Texas A&M should be a powerhouse

ESPN.com senior writer Ryan McGee pegged five programs who, on paper, should be one of college football's superpowers but aren't.

No. 1 on his list? Texas A&M.


Enrollment: 49,000

All-time record: 669-440-48

Last national championship: 1939

Last conference championship: 1998

Before you start banging on me over this pick, let me say that I've conducted an informal poll with my fellow media members over the last three months on this topic, and the Aggies were a near-unanimous pick. Tradition, history, facilities, rabid fans, a ridiculously deep recruiting pool all around them ... A&M has them all in spades. But since the Aggies' 1998 Big 12 title, they started a slow decline from which they have never recovered. (The firing of R.C. Slocum -- career record at A&M: 123-47-2 -- in 2002 is also often mentioned as a downward turning point in the program's history.) The Aggies haven't finished a season inside the AP Top 25 since their No. 23 ranking in '99. "It is one of the biggest mysteries in all of college football," Lee Corso said to me during a telephone conversation one year ago. "You stand there on a Friday night and watch the entire stadium packed for Midnight Yell practice and the 12th Man and all of that. And they're the second-biggest program in the state of Texas. How can they not transform that into success on the field?"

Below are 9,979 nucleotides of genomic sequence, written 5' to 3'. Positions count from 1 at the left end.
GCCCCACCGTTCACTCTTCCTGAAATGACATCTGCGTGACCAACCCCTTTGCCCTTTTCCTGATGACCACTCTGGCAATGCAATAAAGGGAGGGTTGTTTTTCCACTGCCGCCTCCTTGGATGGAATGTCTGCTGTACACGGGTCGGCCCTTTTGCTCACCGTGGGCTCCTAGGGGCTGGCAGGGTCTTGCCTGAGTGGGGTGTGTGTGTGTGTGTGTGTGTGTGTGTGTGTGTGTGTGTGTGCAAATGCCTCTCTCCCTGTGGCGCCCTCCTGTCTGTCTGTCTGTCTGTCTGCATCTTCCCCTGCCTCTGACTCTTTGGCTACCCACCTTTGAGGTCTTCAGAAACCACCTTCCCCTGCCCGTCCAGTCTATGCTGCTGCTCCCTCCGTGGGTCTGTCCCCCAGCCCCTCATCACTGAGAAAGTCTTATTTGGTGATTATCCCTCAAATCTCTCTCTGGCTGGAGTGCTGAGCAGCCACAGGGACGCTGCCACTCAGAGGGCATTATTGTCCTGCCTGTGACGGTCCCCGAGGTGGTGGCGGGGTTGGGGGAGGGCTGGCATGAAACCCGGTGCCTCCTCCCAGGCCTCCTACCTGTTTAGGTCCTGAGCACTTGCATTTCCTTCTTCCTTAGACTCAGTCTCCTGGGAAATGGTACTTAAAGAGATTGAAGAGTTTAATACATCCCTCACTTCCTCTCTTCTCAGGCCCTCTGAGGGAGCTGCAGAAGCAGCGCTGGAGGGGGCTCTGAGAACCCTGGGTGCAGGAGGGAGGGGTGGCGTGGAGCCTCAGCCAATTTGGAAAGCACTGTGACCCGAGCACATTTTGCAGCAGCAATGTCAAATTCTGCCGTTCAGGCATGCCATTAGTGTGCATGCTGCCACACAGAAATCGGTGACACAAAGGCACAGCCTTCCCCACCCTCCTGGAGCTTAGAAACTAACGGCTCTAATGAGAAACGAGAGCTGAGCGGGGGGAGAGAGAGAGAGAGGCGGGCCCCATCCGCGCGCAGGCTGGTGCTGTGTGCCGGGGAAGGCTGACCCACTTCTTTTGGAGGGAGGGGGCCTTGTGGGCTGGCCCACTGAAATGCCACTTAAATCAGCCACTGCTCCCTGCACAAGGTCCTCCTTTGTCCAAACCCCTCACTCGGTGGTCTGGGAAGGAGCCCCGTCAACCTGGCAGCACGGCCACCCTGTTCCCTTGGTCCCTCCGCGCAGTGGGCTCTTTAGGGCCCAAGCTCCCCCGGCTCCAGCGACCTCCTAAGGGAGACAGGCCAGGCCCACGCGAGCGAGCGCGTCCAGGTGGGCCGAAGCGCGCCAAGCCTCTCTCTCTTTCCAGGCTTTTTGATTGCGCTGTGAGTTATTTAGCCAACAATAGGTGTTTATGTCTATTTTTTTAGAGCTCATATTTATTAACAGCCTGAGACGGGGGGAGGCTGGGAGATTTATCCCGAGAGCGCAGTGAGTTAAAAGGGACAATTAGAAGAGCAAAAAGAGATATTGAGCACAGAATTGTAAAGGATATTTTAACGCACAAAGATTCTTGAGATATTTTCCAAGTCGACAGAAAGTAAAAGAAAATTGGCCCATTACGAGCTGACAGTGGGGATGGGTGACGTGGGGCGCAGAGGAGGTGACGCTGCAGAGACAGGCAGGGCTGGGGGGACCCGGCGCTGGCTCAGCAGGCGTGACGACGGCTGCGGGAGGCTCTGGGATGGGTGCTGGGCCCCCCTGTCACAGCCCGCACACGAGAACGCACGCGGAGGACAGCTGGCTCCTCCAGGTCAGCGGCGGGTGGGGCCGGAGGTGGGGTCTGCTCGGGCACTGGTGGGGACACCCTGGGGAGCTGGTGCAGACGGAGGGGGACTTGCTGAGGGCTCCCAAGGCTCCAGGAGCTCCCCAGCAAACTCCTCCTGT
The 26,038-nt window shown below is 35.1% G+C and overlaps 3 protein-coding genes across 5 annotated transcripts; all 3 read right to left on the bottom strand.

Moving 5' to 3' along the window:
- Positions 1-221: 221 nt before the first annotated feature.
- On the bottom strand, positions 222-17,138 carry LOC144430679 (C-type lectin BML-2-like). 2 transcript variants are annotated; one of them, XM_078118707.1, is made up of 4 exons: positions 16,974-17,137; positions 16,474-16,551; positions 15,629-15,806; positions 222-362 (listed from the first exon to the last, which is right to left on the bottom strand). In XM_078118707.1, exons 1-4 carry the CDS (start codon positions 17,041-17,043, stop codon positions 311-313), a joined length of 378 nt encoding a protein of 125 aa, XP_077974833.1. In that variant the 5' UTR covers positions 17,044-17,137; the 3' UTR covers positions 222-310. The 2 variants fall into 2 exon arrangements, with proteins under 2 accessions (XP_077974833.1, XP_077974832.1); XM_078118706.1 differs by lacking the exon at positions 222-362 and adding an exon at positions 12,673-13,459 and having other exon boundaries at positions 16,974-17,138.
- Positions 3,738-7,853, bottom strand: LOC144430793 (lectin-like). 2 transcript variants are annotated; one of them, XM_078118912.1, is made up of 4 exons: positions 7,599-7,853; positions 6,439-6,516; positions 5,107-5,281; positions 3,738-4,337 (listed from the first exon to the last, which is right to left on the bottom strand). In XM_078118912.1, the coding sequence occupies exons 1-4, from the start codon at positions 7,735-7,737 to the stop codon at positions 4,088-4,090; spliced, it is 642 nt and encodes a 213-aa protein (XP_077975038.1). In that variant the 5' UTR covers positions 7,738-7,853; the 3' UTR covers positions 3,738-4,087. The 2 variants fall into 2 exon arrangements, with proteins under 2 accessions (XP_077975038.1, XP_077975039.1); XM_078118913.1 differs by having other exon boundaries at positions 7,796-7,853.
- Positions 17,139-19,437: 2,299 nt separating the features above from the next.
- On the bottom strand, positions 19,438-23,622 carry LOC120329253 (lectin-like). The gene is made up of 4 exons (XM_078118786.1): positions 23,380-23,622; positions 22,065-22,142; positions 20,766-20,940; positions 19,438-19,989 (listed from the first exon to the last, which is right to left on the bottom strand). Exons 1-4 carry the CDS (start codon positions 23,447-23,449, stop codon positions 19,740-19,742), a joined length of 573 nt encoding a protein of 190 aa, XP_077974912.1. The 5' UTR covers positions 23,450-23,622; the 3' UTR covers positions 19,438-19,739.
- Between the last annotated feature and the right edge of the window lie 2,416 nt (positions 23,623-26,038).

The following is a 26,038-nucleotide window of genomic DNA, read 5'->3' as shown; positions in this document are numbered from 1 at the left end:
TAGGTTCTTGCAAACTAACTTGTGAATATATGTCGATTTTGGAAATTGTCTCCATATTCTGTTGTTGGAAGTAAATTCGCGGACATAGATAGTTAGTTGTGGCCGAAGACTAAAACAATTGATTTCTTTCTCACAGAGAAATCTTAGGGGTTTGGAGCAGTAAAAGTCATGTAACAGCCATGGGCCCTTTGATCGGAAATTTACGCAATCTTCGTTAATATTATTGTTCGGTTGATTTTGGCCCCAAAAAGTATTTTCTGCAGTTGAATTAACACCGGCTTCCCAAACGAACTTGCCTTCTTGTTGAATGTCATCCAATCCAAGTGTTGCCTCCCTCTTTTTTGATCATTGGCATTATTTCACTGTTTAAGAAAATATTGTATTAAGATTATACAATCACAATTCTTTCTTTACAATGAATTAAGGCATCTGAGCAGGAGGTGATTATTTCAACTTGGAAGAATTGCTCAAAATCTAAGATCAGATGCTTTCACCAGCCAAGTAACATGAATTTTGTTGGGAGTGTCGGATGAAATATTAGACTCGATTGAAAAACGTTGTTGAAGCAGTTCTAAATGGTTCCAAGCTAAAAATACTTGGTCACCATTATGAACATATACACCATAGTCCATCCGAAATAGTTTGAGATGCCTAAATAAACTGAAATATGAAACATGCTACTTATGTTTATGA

It's a good question, and one that if I knew the answer to, might land me a shot at being Texas A&M's next coach. But for now, I'll stick to blogging.